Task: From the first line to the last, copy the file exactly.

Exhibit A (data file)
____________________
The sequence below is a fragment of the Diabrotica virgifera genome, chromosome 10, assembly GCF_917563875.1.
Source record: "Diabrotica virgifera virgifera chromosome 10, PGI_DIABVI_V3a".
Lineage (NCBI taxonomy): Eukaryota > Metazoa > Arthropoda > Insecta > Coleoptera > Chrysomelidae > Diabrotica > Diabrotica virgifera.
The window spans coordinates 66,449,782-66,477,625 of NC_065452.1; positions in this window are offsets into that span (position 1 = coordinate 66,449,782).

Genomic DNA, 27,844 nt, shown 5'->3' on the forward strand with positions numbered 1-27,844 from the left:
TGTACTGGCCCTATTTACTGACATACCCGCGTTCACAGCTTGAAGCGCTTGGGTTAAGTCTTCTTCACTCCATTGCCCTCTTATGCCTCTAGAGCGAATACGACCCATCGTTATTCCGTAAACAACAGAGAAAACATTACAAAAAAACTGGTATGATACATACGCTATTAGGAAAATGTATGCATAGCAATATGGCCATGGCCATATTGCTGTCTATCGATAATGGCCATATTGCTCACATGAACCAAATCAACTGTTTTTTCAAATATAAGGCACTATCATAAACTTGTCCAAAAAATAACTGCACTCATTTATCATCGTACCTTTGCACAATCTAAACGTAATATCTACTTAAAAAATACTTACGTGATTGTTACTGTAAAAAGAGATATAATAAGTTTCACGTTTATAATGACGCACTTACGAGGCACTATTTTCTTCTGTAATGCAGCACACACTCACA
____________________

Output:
The sequence below is a fragment of the Diabrotica virgifera genome, chromosome 10, assembly GCF_917563875.1.
Source record: "Diabrotica virgifera virgifera chromosome 10, PGI_DIABVI_V3a".
Lineage (NCBI taxonomy): Eukaryota > Metazoa > Arthropoda > Insecta > Coleoptera > Chrysomelidae > Diabrotica > Diabrotica virgifera.
The window spans coordinates 66,449,782-66,477,625 of NC_065452.1; positions in this window are offsets into that span (position 1 = coordinate 66,449,782).

Genomic DNA, 27,844 nt, shown 5'->3' on the forward strand with positions numbered 1-27,844 from the left:
TGTACTGGCCCTATTTACTGACATACCCGCGTTCACAGCTTGAAGCGCTTGGGTTAAGTCTTCTTCACTCCATTGCCCTCTTATGCCTCTAGAGCGAATACGACCCATCGTTATTCCGTAAACAACAGAGAAAACATTACAAAAAAACTGGTATGATACATACGCTATTAGGAAAATGTATGCATAGCAATATGGCCATGGCCATATTGCTGTCTATCGATAATGGCCATATTGCTCACATGAACCAAATCAACTGTTTTTTCAAATATAAGGCACTATCATAAACTTGTCCAAAAAATAACTGCACTCATTTATCATCGTACCTTTGCACAATCTAAACGTAATATCTACTTAAAAAATACTTACGTGATTGTTACTGTAAAAAGAGATATAATAAGTTTCACGTTTATAATGACGCACTTACGAGGCACTATTTTCTTCTGTAATGCAGCACACACTCACA